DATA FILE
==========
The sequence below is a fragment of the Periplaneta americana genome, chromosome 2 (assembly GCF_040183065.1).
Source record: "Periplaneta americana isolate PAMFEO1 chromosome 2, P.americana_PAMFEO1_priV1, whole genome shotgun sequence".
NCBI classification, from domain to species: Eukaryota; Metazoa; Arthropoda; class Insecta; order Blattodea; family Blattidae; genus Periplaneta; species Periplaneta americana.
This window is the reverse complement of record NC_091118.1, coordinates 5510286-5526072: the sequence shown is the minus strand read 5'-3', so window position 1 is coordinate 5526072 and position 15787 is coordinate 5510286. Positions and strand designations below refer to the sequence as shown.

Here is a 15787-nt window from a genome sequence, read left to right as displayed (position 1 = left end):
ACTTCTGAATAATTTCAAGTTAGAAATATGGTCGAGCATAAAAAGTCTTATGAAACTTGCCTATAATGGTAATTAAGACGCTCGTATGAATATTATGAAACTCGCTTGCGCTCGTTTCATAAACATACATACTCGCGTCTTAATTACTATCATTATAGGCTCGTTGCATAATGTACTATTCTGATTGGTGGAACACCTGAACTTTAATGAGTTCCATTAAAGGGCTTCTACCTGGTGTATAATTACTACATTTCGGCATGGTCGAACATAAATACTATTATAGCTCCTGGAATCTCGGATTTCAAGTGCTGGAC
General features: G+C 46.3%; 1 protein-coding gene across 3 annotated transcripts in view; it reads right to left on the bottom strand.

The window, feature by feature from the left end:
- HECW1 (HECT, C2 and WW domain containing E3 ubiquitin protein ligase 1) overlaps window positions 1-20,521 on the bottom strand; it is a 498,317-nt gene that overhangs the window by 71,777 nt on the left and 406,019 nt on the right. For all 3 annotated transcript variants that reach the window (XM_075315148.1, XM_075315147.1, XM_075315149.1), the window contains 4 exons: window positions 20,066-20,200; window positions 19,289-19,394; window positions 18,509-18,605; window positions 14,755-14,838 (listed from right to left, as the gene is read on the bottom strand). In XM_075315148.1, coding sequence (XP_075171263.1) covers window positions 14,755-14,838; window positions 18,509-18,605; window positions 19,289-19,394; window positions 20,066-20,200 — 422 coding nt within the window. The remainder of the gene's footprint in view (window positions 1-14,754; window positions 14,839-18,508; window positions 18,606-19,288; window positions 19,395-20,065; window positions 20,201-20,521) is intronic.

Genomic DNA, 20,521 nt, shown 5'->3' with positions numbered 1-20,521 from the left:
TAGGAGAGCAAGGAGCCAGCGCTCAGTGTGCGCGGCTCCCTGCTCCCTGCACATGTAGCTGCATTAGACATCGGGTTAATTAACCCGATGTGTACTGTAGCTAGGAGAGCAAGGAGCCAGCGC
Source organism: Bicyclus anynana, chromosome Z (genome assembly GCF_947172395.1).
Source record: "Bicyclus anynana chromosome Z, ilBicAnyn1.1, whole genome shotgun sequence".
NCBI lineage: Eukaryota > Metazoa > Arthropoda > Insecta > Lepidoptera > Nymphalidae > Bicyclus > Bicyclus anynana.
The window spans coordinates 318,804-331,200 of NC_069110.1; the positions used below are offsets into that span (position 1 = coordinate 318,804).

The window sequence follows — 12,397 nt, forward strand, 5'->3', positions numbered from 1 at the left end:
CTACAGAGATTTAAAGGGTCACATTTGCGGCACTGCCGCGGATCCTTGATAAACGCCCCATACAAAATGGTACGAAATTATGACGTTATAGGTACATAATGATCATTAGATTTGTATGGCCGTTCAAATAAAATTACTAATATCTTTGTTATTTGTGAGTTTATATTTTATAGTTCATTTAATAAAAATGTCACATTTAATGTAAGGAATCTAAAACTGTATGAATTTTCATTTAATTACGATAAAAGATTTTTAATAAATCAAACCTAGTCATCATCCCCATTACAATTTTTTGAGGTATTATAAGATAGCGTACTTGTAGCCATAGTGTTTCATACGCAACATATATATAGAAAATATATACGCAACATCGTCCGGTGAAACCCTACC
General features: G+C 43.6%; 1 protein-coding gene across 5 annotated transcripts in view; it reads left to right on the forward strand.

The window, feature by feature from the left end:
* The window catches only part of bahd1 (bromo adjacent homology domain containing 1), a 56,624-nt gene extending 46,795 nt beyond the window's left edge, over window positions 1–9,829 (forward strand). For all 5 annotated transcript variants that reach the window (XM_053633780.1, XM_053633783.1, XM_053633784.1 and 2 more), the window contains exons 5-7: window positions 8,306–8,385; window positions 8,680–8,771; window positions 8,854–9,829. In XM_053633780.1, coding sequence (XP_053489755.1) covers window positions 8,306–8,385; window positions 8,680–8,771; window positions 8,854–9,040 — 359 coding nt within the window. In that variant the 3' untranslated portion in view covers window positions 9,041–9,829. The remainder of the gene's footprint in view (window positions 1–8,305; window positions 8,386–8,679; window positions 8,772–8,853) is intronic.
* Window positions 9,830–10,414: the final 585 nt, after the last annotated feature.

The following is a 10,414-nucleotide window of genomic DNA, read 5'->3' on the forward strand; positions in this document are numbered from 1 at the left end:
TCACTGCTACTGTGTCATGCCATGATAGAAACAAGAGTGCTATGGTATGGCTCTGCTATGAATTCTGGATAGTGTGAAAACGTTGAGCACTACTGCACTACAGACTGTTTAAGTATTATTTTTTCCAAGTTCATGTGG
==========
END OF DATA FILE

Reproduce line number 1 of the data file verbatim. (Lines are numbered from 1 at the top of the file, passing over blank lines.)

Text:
The sequence below is a fragment of the Periplaneta americana genome, chromosome 2 (assembly GCF_040183065.1).